Chinua Achebe’s “Idea of the Novel”

Chinua Achebe: Shaping African Literature and Culture

Chinua is considered to be the father of African writers. He employs a variety of literary strategies to tell the story of African culture, social issues, and the role of literature in society. In doing so, he shaped African culture in literature and the collective consciousness based on his life experiences. According to him, the book holds a unique place in society as both a teacher and a work of art. His notion as a novelist serves a particular purpose in the evolution of literature throughout the cosmos. As a figure of social fairness and human dignity, he represents the pinnacle of the continent's expanding literary accomplishment. Evidently, he has written many books to explore the boundaries of rational beliefs and relationships within a diversity of cultures. His works depict a combination of arts and genres at the same time. He purports a theoretical framework to explain the marginal line between these aspects of literature.

The Novel as Art and Genre

First, the novel is an art because it targets a public audience in the communities. Art is an aspect of human work that focuses on meeting an audience in the city as part of the public domain. According to Achebe, the content of the novel derives its shape from what the society expect from the writer and not what the writer hopes from the organization. Ideally, stories have collective sense in the entire process of writing and production because the component bears much respect to the expectations of the community and the social structures. Writers tend to extract knowledge from their experiences in the towns and families (Mukherjee 23). Thus, novelists use their art to demonstrate the prospects of their development while revealing and sharing experiences with various generations in the novel.

As a genre, a novel tends to utilize the environmental opportunities to teach and help the society gain consciousness on issues affecting their progress. Therefore, Achebe declares books as a medium of sharing and educating the audience about specific components of life that might be abandoned based on ignorance or lack of awareness. In one of his declarations "I would be quite satisfied if my novels...did no more than teaching my readers that the past - with all its imperfections - was not one long night of savagery from which the first Europeans acting on God's behalf delivered them (Chinua, 2)." The other authors perceive Achebe's approach as a liberation to the continent. The timing of every article in his work portrays a medium of communication to the oppressor at a time when the oppressed needed to know her rights in the society. His reflection on the pre-colonial eras of Africa introduces the tool of flashback mostly used in arts to intrigue the audience attention.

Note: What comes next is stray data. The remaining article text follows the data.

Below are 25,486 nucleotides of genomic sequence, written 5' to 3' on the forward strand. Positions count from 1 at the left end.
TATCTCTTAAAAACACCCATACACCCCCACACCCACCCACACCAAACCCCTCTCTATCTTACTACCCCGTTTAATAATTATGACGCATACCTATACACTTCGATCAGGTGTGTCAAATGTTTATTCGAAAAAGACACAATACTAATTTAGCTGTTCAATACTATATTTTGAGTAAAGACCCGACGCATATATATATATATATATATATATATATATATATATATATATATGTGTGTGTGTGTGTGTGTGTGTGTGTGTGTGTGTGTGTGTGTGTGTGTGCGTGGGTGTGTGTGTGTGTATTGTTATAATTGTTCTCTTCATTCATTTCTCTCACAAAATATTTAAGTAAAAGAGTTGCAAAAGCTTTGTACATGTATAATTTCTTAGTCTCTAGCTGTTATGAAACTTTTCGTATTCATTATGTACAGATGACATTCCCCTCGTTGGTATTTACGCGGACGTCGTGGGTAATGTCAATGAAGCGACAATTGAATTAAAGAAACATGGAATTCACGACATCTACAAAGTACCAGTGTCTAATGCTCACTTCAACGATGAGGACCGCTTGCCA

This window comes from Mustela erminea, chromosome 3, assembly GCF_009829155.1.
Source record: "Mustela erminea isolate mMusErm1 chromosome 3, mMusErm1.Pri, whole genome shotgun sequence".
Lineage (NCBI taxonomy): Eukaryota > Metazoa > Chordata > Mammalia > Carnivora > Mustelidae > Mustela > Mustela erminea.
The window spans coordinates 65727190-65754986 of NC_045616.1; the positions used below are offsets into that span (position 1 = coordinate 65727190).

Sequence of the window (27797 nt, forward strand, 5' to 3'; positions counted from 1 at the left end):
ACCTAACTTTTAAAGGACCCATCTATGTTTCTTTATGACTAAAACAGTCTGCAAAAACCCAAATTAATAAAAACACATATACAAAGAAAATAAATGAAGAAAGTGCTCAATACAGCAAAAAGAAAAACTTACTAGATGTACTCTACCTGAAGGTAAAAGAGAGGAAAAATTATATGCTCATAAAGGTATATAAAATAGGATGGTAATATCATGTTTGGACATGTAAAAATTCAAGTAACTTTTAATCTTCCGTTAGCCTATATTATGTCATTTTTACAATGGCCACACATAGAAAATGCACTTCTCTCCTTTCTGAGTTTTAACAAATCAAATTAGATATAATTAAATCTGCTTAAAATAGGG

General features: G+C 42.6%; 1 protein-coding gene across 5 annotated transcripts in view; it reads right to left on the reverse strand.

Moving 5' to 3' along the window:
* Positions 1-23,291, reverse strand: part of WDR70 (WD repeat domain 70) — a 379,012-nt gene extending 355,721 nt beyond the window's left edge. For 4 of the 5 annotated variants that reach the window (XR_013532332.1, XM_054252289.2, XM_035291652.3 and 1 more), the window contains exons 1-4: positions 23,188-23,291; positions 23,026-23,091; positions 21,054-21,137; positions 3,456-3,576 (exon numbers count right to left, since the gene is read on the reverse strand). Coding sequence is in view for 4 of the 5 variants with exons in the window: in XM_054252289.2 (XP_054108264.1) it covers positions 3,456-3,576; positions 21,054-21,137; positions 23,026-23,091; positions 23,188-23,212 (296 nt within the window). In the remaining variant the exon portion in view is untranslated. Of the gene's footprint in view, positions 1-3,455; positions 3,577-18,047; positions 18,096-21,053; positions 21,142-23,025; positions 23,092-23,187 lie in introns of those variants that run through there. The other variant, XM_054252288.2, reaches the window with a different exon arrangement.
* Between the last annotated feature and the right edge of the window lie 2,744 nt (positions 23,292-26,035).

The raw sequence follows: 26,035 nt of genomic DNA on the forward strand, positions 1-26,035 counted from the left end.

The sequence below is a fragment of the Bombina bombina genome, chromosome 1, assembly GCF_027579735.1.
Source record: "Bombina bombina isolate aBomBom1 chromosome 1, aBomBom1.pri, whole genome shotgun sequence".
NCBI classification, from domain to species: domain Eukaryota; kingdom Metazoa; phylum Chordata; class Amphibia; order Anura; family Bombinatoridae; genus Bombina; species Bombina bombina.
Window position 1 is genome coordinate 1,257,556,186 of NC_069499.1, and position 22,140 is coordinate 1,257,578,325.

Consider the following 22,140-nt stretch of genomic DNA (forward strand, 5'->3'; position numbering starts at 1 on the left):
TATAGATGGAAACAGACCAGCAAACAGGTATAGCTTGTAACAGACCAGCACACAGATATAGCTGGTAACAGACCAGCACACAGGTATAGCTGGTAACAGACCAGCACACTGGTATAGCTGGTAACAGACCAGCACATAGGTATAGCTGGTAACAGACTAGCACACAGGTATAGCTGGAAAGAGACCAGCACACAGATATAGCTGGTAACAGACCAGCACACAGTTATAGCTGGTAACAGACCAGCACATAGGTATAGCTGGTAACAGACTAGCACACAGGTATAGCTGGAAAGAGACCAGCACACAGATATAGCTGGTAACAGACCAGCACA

A Novel as an Artistic Thematic Aspect

Achebe argues that any novel is a piece of art that exemplifies the diversity of artwork in the human society. In such metaphoric illustrations, he perceived every audience to show an interest in either watching or reading the art components. Thus, it becomes more of the art itself than theoretical perspective of the same. The novel becomes a thematic aspect of Achebe's theory as he explores the boundaries of human nature in his backyard. Similarly, he adopts such styles in "The arrow of God" and other novels to explain the same concepts in using the literary devices.

Literary Narration of African Struggles

Literary, he uses the writing to narrate the plight of the African under the rule of the white culture displaying multiple contexts of the relationships between the two continents as one maimed with lots of challenges and technicalities besides cultural differences in play. The environment played a central in most of the thematic components of Achebe's memoirs in the communities of Africa. We can admit that the past endeavors depicted in Achebe's literature point to the evolution of the African people with a significant focus on the struggles for independence and freedom of nationhood in many countries.

The Role of Literature in Society

In this context, he believed that writing and the society bear many references to the contemporary issues. A novelist should contemplate on the real problems that affect the people around them and the environment in which they live while documenting the history of every event in the novels. Literature plays a significant role in liberating the population from chains of ignorance and the rhetoric of unawareness. One should focus on the significant challenges in the society as a source of motivation in the quest to writing the central themes of the stories. Therefore, Chinua believes that a good writer should not spread the message about themselves to the audience. Instead, the contextual frameworks.

Chinua Achebe's Focus in "Things Fall Apart"

I think Chinua Achebe's focus in "Things Fall Apart" portrays an induction of saddling and consciousness towards specific goals in the art of writing. Nonetheless, the novel would represent wholesomeness in the event of a contrary approach to such issues in the society. In this article, he pursued specific aspects of his communities that he felt the need to express to his audience. His concentration on the issues affecting the African continents limits the boundaries of this article. In return, surfacing the ills and burdens of human surrounding makes the story one of the complacencies in different segments.